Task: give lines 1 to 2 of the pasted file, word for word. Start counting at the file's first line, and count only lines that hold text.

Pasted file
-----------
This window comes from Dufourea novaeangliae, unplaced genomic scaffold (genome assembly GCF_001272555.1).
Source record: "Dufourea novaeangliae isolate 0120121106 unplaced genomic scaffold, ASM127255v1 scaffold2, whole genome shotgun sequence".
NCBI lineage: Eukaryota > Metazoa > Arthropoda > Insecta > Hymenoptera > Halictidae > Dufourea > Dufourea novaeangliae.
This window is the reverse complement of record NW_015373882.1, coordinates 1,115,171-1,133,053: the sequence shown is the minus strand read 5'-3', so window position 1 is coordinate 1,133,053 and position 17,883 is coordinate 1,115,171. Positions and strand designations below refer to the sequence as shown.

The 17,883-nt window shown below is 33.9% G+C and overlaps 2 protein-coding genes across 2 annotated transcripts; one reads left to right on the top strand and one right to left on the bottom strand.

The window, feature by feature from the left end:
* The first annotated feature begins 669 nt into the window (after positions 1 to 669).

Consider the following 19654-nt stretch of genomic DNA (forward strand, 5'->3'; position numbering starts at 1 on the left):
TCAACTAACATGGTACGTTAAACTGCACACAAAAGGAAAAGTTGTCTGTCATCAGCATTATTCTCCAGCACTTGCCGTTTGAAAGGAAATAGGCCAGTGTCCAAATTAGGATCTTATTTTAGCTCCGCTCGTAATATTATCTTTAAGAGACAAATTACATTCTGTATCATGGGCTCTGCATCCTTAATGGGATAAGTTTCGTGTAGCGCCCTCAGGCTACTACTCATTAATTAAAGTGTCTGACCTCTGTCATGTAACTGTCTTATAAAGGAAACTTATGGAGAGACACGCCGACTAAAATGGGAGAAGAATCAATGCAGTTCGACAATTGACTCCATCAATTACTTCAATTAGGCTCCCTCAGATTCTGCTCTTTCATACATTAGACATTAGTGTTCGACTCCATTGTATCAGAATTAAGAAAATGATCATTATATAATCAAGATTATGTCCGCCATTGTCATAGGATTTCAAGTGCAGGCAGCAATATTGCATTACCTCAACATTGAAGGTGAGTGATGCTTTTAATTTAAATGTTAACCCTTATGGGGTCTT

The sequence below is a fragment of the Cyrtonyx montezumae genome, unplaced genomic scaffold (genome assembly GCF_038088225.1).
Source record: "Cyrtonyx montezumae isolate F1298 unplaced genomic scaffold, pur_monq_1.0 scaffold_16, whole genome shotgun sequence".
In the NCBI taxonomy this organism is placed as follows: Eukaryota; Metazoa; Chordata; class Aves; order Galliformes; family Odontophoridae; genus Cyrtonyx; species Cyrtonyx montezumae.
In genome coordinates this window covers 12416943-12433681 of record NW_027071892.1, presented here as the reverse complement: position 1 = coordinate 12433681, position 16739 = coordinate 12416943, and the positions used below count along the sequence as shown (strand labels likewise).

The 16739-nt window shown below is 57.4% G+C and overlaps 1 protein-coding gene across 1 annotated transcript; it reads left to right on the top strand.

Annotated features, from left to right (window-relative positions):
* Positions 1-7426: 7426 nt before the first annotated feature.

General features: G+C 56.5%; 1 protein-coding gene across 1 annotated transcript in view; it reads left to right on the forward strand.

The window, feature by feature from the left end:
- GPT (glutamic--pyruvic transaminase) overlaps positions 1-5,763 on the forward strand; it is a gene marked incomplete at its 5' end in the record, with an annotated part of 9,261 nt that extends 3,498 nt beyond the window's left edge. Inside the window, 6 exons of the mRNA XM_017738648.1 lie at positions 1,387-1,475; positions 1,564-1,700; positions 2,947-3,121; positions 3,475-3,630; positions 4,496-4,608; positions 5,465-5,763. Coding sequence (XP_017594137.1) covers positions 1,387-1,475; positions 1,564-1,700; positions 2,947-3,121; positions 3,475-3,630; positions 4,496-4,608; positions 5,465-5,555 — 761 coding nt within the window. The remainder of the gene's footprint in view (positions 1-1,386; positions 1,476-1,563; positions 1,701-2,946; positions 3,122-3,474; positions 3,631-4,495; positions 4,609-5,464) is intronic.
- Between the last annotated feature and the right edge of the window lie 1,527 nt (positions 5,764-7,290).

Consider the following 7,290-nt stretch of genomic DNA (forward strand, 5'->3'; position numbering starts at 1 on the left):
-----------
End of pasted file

This window comes from Dufourea novaeangliae, unplaced genomic scaffold (genome assembly GCF_001272555.1).
Source record: "Dufourea novaeangliae isolate 0120121106 unplaced genomic scaffold, ASM127255v1 scaffold2, whole genome shotgun sequence".